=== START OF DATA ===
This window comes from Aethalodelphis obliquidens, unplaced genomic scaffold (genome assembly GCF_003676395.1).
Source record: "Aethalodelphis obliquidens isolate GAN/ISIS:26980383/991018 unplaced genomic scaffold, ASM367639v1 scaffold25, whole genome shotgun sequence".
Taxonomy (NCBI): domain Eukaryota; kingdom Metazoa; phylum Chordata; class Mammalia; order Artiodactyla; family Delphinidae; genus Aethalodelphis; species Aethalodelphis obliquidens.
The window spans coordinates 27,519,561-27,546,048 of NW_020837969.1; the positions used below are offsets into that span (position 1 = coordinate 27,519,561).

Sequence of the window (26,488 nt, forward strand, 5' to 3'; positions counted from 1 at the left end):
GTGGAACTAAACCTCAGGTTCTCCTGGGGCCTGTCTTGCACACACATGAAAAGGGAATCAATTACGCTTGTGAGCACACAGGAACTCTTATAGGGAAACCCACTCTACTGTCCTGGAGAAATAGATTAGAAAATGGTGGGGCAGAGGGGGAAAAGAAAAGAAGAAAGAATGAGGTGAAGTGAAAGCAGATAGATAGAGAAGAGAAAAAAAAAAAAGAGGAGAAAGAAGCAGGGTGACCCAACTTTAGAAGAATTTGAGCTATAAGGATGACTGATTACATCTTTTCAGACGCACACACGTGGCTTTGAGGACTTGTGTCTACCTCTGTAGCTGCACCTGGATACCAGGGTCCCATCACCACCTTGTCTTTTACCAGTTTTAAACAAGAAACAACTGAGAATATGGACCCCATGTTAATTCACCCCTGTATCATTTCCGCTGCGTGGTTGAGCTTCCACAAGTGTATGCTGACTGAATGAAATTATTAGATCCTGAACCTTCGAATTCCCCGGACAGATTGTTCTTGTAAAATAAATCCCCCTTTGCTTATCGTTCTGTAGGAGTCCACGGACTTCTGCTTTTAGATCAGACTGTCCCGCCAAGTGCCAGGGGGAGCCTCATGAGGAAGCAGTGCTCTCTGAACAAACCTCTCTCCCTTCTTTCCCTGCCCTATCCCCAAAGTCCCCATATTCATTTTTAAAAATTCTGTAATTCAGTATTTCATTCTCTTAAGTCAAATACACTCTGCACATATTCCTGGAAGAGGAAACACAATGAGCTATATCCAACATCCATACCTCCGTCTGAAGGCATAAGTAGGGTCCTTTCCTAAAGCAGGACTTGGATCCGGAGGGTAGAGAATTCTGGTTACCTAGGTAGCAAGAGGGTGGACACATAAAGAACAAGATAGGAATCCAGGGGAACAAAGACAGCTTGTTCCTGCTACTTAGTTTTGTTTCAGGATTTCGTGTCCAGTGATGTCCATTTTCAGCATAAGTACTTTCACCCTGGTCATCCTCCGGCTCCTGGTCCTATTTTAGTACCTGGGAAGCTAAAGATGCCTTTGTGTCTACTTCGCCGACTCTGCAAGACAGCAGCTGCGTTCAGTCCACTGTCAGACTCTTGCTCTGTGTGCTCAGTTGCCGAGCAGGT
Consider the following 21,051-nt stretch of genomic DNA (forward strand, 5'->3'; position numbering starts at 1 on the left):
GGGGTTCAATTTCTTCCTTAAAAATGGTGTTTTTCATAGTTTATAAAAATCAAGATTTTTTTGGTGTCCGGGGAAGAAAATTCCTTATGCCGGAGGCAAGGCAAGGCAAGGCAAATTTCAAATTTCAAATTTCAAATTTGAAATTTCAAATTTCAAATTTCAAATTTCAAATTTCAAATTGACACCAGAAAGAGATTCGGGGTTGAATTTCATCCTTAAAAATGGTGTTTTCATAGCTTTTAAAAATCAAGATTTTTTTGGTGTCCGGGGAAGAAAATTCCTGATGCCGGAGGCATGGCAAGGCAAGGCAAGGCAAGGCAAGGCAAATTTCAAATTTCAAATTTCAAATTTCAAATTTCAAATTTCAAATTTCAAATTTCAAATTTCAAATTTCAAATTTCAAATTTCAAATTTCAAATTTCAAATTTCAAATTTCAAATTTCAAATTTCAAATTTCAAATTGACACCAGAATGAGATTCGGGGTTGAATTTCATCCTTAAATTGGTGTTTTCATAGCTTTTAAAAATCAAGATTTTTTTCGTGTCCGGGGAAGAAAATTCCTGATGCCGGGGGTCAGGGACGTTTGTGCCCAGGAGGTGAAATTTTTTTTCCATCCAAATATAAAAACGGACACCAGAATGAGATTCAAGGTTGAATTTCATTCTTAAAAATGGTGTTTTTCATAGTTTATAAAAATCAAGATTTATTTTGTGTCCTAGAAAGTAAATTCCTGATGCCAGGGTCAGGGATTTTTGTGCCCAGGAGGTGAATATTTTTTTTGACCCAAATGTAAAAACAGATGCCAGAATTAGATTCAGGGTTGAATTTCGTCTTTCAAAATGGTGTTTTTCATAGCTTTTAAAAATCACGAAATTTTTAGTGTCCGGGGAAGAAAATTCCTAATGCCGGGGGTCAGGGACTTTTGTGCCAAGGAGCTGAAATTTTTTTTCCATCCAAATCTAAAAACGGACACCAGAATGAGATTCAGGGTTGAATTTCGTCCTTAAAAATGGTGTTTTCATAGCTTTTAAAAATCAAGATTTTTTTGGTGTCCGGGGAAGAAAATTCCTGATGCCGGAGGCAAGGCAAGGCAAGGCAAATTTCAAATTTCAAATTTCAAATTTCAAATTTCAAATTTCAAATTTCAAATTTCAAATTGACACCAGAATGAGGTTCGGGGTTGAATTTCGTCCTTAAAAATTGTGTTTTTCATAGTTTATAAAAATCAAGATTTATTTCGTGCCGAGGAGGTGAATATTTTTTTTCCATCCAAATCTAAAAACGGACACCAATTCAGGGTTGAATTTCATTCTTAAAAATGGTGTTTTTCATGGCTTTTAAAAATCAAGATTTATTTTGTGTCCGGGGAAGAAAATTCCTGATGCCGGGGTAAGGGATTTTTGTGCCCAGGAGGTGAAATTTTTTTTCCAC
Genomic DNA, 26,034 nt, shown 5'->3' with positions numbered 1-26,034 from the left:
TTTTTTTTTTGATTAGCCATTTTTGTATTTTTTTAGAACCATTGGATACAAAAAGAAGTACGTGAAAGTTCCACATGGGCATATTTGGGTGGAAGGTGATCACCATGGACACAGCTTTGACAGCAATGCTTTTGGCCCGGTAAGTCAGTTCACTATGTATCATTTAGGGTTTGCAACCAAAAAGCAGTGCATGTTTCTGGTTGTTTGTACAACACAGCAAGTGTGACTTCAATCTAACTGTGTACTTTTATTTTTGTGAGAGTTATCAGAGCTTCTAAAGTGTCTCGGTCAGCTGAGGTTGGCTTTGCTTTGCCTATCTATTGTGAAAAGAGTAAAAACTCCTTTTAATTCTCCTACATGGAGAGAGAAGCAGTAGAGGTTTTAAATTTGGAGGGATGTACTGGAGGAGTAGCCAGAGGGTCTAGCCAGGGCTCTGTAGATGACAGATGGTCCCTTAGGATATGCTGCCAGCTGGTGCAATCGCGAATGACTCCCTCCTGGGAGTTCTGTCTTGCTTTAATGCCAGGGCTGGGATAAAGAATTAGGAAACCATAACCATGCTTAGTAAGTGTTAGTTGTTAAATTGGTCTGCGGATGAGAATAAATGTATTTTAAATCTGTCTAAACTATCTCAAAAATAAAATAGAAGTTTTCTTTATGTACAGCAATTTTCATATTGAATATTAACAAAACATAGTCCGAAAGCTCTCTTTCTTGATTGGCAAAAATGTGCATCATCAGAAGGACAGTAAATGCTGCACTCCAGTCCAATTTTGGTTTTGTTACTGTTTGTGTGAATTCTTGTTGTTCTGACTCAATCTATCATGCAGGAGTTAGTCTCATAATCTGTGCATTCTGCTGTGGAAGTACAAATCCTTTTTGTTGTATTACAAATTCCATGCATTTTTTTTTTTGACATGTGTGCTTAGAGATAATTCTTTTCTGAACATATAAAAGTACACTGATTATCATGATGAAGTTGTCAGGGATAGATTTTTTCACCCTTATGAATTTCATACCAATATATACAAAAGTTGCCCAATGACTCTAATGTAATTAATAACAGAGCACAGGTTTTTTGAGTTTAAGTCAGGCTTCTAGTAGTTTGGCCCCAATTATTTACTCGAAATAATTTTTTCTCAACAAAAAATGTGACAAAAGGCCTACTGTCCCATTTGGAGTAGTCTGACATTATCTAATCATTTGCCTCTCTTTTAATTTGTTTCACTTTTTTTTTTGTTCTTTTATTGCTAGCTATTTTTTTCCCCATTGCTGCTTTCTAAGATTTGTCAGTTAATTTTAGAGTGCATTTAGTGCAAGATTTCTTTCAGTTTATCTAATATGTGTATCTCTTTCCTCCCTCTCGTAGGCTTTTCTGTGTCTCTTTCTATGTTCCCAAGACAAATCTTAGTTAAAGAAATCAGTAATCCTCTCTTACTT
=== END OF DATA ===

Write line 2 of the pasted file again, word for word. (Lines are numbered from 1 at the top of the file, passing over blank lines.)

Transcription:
Source record: "Aethalodelphis obliquidens isolate GAN/ISIS:26980383/991018 unplaced genomic scaffold, ASM367639v1 scaffold25, whole genome shotgun sequence".